Stephen R. Bradley
President pro tempore
of the US Senate
US Senator (Class 3)
John was one of three children born to John Milledge and Anne Smith Milledge between 1752 and 1757. In 1757 the elder John Milledge and Anne owned land on the Ogechee River as well as in the Town of Savannah in the first Tything Anson Ward.
His mother died in 1763. The Georgia Gazette reported on the 17th Nov 1763, that Mrs. Milledge, wife of John Milledge, Esq. died Sunday last.
John Milledge, Jr. was one of two children documented as still alive in 1767. A deed of trust was set up by John Milledge of Savannah, Esquire to provide for the support and maintenance of Frances Robe of Savannah widow, and of her grand children, John Milledge and Mary Elizabeth Milledge, the son and daughter of said John Milledge which protected lots one and two in Hucks Tything Percival Ward in Savannah, 334 acres of land on Skidoway Island in the parish of Christ Church as well as 20 enslaved persons on the 10th day of July 1767. Frances Robe was the relict of Thomas Smith of Skidaway who died in 1735 shortly after their arrival in the new Colony of Georgia. His grandmother, Frances Robe, died in 1778, and left a legacy to her grandson John Milledge the younger of Savannah Gentleman, and grand daughter Mary Elizabeth Demere wife of Raymond Demere. 
The Proceedings of the Georgia Council of Safety documented the younger John Milledge's as well as his father's patriotism to the liberty of America. In 1775 with a scarcity of powder in the northern Province, "Governor Wright had a magazine in Savannah which stored a considerable quantity of ammunitions. On the eleventh of May, under cover of darkness, Noble Wymberly Jones, Joseph Habersham, John Milledge, Edward Telfair, Joseph Clay and William Gibbons, with a few others who accompanied them, broke into the magazine and carried away the powder, sending a part of it to South Carolina and concealing the remainder in their cellars till it might be needed in defense of their homes." Georgia's roster of the revolution listed John Milledge as Son of Liberty; and Attorney-General. In Georgia, the Sons of Liberty were called The Liberty Boys. Some historical accounts credit the son, John Milledge Jr., with this; however, he would only have been about age 18 in 1775. The British Disqualifying Act of 1780 listed " John Milledge, Junior, late the same Rebel Assemblyman."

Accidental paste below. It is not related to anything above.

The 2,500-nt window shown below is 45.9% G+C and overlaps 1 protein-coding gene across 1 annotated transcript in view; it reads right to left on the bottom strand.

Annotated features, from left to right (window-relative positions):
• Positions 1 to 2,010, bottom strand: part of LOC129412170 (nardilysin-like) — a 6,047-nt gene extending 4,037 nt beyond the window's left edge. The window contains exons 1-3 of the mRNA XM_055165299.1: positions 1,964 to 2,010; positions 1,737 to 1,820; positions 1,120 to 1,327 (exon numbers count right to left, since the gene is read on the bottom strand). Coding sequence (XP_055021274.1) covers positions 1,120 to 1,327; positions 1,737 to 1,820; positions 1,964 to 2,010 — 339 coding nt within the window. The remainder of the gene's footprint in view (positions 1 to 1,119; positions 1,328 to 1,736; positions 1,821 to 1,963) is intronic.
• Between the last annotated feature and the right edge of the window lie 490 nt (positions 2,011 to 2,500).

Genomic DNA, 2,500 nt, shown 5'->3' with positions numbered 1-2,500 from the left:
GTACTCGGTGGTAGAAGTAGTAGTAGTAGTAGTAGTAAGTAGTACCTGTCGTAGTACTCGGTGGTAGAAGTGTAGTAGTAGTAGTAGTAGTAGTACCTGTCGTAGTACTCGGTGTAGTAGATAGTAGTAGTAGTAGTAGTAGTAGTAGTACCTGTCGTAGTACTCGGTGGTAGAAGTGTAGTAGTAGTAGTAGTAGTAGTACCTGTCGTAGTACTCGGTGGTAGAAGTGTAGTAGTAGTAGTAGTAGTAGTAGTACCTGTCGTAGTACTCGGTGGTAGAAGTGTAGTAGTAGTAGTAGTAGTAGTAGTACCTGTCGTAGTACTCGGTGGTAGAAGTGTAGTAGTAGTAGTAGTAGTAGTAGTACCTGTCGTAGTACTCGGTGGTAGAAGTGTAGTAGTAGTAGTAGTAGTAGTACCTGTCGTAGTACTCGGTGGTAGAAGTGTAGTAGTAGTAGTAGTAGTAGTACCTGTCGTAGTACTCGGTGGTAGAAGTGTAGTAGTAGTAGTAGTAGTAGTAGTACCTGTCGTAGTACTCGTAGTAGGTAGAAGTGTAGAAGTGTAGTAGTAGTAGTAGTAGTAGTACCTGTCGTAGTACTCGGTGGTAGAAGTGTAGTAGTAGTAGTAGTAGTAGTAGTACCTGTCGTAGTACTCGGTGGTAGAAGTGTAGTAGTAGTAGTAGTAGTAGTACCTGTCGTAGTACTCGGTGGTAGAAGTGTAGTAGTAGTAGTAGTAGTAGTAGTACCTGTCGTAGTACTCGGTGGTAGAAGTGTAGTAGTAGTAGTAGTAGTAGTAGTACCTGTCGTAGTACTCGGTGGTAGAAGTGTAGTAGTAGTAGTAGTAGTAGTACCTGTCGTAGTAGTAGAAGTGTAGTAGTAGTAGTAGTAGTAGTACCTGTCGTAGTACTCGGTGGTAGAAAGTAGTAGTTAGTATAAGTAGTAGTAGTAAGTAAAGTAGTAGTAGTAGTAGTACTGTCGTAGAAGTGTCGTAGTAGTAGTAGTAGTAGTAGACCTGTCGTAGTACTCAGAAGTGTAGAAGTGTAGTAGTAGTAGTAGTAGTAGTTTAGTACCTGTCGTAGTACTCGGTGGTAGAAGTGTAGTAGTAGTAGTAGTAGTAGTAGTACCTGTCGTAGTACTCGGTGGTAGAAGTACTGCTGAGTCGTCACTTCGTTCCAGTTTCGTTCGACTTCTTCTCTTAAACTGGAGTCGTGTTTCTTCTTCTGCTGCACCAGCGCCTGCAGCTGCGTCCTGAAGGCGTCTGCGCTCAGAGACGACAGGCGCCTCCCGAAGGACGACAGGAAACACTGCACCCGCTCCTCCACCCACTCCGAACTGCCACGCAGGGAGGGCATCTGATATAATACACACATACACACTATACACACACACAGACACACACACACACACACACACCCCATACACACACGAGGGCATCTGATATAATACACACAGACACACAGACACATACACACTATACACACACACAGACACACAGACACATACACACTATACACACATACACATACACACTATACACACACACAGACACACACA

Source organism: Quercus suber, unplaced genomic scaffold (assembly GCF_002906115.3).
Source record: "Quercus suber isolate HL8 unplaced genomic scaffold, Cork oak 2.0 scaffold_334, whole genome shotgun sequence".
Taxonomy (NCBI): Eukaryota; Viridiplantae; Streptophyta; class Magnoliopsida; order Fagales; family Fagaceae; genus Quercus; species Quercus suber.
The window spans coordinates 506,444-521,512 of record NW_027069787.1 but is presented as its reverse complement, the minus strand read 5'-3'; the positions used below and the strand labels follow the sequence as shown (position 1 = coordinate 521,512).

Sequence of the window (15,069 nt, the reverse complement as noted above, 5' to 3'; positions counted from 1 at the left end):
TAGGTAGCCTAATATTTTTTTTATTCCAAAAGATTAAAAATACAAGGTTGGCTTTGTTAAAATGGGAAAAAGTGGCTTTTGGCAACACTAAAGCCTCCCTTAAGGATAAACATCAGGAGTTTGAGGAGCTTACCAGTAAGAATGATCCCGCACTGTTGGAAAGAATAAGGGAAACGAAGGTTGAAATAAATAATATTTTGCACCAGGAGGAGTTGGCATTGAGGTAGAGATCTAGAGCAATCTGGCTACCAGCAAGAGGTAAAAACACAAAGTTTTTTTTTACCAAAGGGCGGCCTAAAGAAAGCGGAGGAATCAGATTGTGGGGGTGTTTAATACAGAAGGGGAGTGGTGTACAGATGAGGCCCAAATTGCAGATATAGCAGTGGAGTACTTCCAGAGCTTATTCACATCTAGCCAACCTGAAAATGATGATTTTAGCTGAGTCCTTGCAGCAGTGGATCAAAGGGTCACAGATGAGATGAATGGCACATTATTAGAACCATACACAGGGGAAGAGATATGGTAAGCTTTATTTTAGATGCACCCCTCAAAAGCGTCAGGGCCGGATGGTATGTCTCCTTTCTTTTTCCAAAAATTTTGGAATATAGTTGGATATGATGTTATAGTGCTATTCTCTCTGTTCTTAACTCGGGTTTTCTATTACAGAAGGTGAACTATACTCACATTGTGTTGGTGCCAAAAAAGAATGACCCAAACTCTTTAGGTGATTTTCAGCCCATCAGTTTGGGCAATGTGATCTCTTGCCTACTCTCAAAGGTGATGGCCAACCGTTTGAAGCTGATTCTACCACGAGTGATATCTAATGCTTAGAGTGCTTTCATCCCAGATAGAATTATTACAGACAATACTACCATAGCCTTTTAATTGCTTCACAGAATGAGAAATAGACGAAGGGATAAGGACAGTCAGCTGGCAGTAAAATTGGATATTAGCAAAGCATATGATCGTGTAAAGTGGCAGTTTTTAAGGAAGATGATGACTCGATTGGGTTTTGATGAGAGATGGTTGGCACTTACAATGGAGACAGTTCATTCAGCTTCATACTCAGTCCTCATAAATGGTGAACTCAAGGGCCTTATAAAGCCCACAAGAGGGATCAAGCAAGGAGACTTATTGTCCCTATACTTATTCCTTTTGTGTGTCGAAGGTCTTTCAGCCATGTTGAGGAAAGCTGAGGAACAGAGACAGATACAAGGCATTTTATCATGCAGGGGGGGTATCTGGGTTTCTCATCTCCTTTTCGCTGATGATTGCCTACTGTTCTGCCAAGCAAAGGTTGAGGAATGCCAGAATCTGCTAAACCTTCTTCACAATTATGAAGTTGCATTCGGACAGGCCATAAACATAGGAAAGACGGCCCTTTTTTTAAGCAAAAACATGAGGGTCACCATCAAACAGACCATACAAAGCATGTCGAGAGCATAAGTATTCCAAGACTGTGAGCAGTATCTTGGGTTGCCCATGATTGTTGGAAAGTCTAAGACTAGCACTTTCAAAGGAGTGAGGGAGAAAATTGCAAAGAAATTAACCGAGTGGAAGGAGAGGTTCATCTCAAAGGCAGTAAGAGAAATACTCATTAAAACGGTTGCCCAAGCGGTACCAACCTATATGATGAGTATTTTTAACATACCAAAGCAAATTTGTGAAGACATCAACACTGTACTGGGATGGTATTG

Much has been written about this John Milledge which is not all correct. In Smith's The Story of Georgia and The Georgia People, 1732 to 1860, he stated "John Milledge's grandfather, Richard Milledge, came with Oglethorpe to the colony, bringing his sons John and Richard with him."  Based on the documented records of the ship Anne's passenger list as well as A List of the Early Settlers of Georgia, his grandfather was Thomas Milledge, and Richard Milledge was his uncle. The documents sourced on the linked profiles of Thomas and Richard Milledge proves the correct story.
The author, Smith, also stated "When the Revolutionary troubles began the elder Milledge seems to have been dead." This statement is disproven by the previously cited documents. His father, the elder John Milledge, died in 1781. The Royal Georgia gazette on the 11th of October 1781 reported John Milledge Sen. Esq. died on his way from Augusta to this place [Savannah].
According to Smith's writings, this John Milledge "joined the army, fought through the siege at Savannah, and then with James Jackson made his escape to South Carolina, where he went to Sumter's army, as we have seen, and narrowly escaped being hung for a spy. He was chosen as attorney-general while he was a refugee. When the war was over he married the daughter of George Galphins." As already stated, Georgia's roster of the revolution distinguishes between the elder and the junior John Milledge, and the elder John Milledge would have been the Attorney General. It is unlikely a man of the age of 24 would have been appointed as Attorney General for 1780-1781.
Descendants claim John married Martha Galphin about 1786. On the 7th day of June 1800, John Milledge of the County of Chatham, Planter, and Martha his wife sold 220 acres in Chatham County known by the name of Pembroke bounding on Milledge Galphins' land. A Supreme Court case, Milligan v. Milledge, 7 U.S. 220 (1805), recorded that Martha was the daughter of George Galphin, the elder. Among other things it was noted:
Martha died on the 5th of Nov 1811. After Martha's death, John married Ann Lamar.
John Milledge of Richmond County set his hand and seal to his last will and testament on the ninth day of February 1818 leaving these legacies:
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John is 16 degrees from John James Audubon, 23 degrees from Jacques-Yves Cousteau, 31 degrees from Gerald Durrell, 18 degrees from Dian Fossey, 19 degrees from Steve Irwin, 31 degrees from Ernest Just, 23 degrees from Ian Player, 18 degrees from Peter Scott, 32 degrees from Antoon van Hooff and 17 degrees from Marta Johnson on our single family tree. Login to find your connection.
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